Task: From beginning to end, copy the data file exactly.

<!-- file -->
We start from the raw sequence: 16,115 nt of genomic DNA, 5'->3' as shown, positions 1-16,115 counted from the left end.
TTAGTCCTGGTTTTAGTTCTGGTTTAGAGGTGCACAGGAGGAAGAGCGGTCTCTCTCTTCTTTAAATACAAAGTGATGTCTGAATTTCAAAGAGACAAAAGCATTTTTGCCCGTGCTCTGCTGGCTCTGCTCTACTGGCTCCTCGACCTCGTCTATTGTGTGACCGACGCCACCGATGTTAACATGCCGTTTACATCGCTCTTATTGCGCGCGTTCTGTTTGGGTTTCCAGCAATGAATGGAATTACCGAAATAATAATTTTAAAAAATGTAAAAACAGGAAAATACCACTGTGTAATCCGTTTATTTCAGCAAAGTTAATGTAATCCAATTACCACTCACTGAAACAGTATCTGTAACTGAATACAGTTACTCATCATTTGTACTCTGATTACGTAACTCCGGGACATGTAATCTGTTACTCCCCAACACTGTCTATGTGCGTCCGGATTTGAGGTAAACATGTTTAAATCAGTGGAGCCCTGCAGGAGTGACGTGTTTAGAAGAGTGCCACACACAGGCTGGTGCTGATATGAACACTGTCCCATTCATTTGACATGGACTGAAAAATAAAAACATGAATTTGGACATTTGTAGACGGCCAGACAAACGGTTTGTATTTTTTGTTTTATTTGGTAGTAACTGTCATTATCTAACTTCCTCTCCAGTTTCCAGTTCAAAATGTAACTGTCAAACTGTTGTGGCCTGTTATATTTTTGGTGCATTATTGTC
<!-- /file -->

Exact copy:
We start from the raw sequence: 16,115 nt of genomic DNA, 5'->3' as shown, positions 1-16,115 counted from the left end.
TTAGTCCTGGTTTTAGTTCTGGTTTAGAGGTGCACAGGAGGAAGAGCGGTCTCTCTCTTCTTTAAATACAAAGTGATGTCTGAATTTCAAAGAGACAAAAGCATTTTTGCCCGTGCTCTGCTGGCTCTGCTCTACTGGCTCCTCGACCTCGTCTATTGTGTGACCGACGCCACCGATGTTAACATGCCGTTTACATCGCTCTTATTGCGCGCGTTCTGTTTGGGTTTCCAGCAATGAATGGAATTACCGAAATAATAATTTTAAAAAATGTAAAAACAGGAAAATACCACTGTGTAATCCGTTTATTTCAGCAAAGTTAATGTAATCCAATTACCACTCACTGAAACAGTATCTGTAACTGAATACAGTTACTCATCATTTGTACTCTGATTACGTAACTCCGGGACATGTAATCTGTTACTCCCCAACACTGTCTATGTGCGTCCGGATTTGAGGTAAACATGTTTAAATCAGTGGAGCCCTGCAGGAGTGACGTGTTTAGAAGAGTGCCACACACAGGCTGGTGCTGATATGAACACTGTCCCATTCATTTGACATGGACTGAAAAATAAAAACATGAATTTGGACATTTGTAGACGGCCAGACAAACGGTTTGTATTTTTTGTTTTATTTGGTAGTAACTGTCATTATCTAACTTCCTCTCCAGTTTCCAGTTCAAAATGTAACTGTCAAACTGTTGTGGCCTGTTATATTTTTGGTGCATTATTGTC